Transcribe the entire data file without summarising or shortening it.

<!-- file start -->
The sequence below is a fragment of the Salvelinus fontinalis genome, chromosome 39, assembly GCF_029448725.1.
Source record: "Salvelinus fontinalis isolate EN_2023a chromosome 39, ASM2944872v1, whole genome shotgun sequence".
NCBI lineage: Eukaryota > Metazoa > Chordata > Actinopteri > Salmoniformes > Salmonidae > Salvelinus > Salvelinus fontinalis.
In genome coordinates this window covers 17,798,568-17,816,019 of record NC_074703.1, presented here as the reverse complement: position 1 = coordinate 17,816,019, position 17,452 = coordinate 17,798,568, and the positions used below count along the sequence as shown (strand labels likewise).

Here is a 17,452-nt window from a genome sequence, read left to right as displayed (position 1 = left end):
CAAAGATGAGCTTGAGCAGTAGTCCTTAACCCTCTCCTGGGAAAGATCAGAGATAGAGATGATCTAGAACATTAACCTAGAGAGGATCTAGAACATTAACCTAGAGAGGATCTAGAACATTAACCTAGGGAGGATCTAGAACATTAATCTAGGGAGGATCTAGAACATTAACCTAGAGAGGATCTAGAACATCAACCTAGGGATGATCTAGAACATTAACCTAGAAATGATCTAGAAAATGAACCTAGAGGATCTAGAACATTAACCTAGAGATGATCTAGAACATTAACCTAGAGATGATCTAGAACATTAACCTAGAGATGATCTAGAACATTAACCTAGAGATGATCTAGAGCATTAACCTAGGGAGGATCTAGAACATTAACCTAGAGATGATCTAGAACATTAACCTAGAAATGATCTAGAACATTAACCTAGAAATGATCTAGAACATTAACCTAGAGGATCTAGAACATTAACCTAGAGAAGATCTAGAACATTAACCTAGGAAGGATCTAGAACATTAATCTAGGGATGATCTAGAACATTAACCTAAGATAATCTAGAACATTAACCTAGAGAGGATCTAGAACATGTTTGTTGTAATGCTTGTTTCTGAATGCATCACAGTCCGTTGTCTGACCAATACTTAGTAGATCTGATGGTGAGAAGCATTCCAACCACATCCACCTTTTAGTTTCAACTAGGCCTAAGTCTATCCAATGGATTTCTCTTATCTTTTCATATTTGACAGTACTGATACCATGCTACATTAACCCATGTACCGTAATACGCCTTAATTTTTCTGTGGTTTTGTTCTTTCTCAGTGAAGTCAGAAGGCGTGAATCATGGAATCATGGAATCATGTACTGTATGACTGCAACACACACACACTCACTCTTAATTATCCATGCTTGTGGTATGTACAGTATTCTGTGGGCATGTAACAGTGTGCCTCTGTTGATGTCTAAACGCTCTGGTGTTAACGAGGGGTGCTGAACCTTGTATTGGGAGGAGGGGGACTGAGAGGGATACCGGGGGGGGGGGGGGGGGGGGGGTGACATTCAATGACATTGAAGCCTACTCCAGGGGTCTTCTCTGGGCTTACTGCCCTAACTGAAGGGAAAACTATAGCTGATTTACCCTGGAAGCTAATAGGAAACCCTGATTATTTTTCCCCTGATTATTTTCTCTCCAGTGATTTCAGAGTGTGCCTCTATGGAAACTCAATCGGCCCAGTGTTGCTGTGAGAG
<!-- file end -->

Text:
The sequence below is a fragment of the Salvelinus fontinalis genome, chromosome 39, assembly GCF_029448725.1.
Source record: "Salvelinus fontinalis isolate EN_2023a chromosome 39, ASM2944872v1, whole genome shotgun sequence".
NCBI lineage: Eukaryota > Metazoa > Chordata > Actinopteri > Salmoniformes > Salmonidae > Salvelinus > Salvelinus fontinalis.
In genome coordinates this window covers 17,798,568-17,816,019 of record NC_074703.1, presented here as the reverse complement: position 1 = coordinate 17,816,019, position 17,452 = coordinate 17,798,568, and the positions used below count along the sequence as shown (strand labels likewise).

Here is a 17,452-nt window from a genome sequence, read left to right as displayed (position 1 = left end):
CAAAGATGAGCTTGAGCAGTAGTCCTTAACCCTCTCCTGGGAAAGATCAGAGATAGAGATGATCTAGAACATTAACCTAGAGAGGATCTAGAACATTAACCTAGAGAGGATCTAGAACATTAACCTAGGGAGGATCTAGAACATTAATCTAGGGAGGATCTAGAACATTAACCTAGAGAGGATCTAGAACATCAACCTAGGGATGATCTAGAACATTAACCTAGAAATGATCTAGAAAATGAACCTAGAGGATCTAGAACATTAACCTAGAGATGATCTAGAACATTAACCTAGAGATGATCTAGAACATTAACCTAGAGATGATCTAGAACATTAACCTAGAGATGATCTAGAGCATTAACCTAGGGAGGATCTAGAACATTAACCTAGAGATGATCTAGAACATTAACCTAGAAATGATCTAGAACATTAACCTAGAAATGATCTAGAACATTAACCTAGAGGATCTAGAACATTAACCTAGAGAAGATCTAGAACATTAACCTAGGAAGGATCTAGAACATTAATCTAGGGATGATCTAGAACATTAACCTAAGATAATCTAGAACATTAACCTAGAGAGGATCTAGAACATGTTTGTTGTAATGCTTGTTTCTGAATGCATCACAGTCCGTTGTCTGACCAATACTTAGTAGATCTGATGGTGAGAAGCATTCCAACCACATCCACCTTTTAGTTTCAACTAGGCCTAAGTCTATCCAATGGATTTCTCTTATCTTTTCATATTTGACAGTACTGATACCATGCTACATTAACCCATGTACCGTAATACGCCTTAATTTTTCTGTGGTTTTGTTCTTTCTCAGTGAAGTCAGAAGGCGTGAATCATGGAATCATGGAATCATGTACTGTATGACTGCAACACACACACACTCACTCTTAATTATCCATGCTTGTGGTATGTACAGTATTCTGTGGGCATGTAACAGTGTGCCTCTGTTGATGTCTAAACGCTCTGGTGTTAACGAGGGGTGCTGAACCTTGTATTGGGAGGAGGGGGACTGAGAGGGATACCGGGGGGGGGGGGGGGGGGGGGGTGACATTCAATGACATTGAAGCCTACTCCAGGGGTCTTCTCTGGGCTTACTGCCCTAACTGAAGGGAAAACTATAGCTGATTTACCCTGGAAGCTAATAGGAAACCCTGATTATTTTTCCCCTGATTATTTTCTCTCCAGTGATTTCAGAGTGTGCCTCTATGGAAACTCAATCGGCCCAGTGTTGCTGTGAGAG